The 20" LCD Shootout: Dell versus Appleby Kristopher Kubicki on April 27, 2005 12:05 AM EST
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Cable Management, Pivot, StandCable management is very important to us, and Apple’s cable management might only be second to Samsung’s SyncMaster 193P or SyncMaster 172T. In fact, if you don’t mind the power brick, Apple might even excel past Samsung with this regard. Power, USB, Firewire and DVI signal are all transmitted via a single (proprietary) cable from the panel. The result is a very clean, no nonsense look that really complements the all aluminum bezel in only the best way possible.
Dell 1905FP review from a few months ago, we took some flak for claiming that we were impressed by the USB inputs on the sides of the display. In fact, we do need to give credit to Apple for putting USB inputs on their original Cinema displays from several years ago. Dell deserves nearly as much credit for adding the convenience on one of the first widespread LCDs on the PC desktop, the Dell 2001FP. Dell offers two USB 2.0 inputs, which are now located on the right side of the display. The UltraSharp 2001FP and UltraSharp 19505FP had both inputs located on the left.
Apple takes a more subtle approach by locating their Firewire 400 and USB 2.0 inputs behind the bottom right of the panel. This was slightly awkward at first, and we actually ended up using a separate USB hub, since the hubs were very difficult to attach and detach easily. On the other hand, Apple gets points for including a Firewire 400 input, something that we were accustomed to quite quickly. Below, you can see the input set of the Dell 2005FPW.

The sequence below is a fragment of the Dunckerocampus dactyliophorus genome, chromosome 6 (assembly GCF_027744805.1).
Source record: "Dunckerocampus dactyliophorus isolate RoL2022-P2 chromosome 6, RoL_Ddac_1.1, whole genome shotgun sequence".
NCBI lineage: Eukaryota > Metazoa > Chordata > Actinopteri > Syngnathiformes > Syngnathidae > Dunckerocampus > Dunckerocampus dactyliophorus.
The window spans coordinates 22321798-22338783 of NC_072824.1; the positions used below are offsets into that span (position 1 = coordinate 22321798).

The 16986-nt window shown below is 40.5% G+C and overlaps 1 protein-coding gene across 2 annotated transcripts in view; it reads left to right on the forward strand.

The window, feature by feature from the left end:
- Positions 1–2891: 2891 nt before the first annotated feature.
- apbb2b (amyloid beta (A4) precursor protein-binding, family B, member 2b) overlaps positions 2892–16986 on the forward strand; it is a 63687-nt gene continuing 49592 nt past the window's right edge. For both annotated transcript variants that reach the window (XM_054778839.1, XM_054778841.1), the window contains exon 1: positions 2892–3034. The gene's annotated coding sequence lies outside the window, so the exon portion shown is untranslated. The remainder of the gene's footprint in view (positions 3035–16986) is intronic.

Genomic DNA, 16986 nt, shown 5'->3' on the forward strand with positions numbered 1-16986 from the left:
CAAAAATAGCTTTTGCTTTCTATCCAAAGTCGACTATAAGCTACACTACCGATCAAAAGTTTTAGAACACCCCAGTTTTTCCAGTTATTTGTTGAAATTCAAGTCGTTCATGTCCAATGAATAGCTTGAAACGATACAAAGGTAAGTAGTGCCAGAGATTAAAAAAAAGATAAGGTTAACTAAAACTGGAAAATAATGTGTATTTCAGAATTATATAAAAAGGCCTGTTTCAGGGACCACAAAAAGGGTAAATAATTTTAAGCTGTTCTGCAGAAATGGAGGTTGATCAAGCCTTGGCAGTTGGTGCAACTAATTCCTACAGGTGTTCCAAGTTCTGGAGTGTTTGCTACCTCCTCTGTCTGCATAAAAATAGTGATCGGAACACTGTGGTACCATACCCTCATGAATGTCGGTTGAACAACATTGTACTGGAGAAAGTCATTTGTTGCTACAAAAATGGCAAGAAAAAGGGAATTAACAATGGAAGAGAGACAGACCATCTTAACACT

In our lab, both the Dell 2005FPW and Apple Cinema 20” displays were able to power high power USB devices – in our case, external Maxtor USB hard drives. This is very important because several USB hubs and device pass-throughs are actually only capable of lower power devices.
Dell might not stack up to Apple as far as cable management goes, but how important is cable management compared to monitor flexibility? Flexibility is a term that we’ve had to coin over the last few display reviews for lack of a better word to describe how we can manipulate a monitor. Dell, in fact, allows us to rotate to 90 degrees counterclockwise, pivot to 90 degrees in either direction and tilt 45 degrees vertically. Several degrees of freedom are not something that we particularly lust for in a display, but they certainly have their functionality to some. ATI and NVIDIA both include pivot drivers in their latest driver packages, so pivoting can be enabled via the desktop control panel. For everybody else, Dell includes their own pivot drivers as well, although we had some difficulty getting these to work correctly on multiple display setups.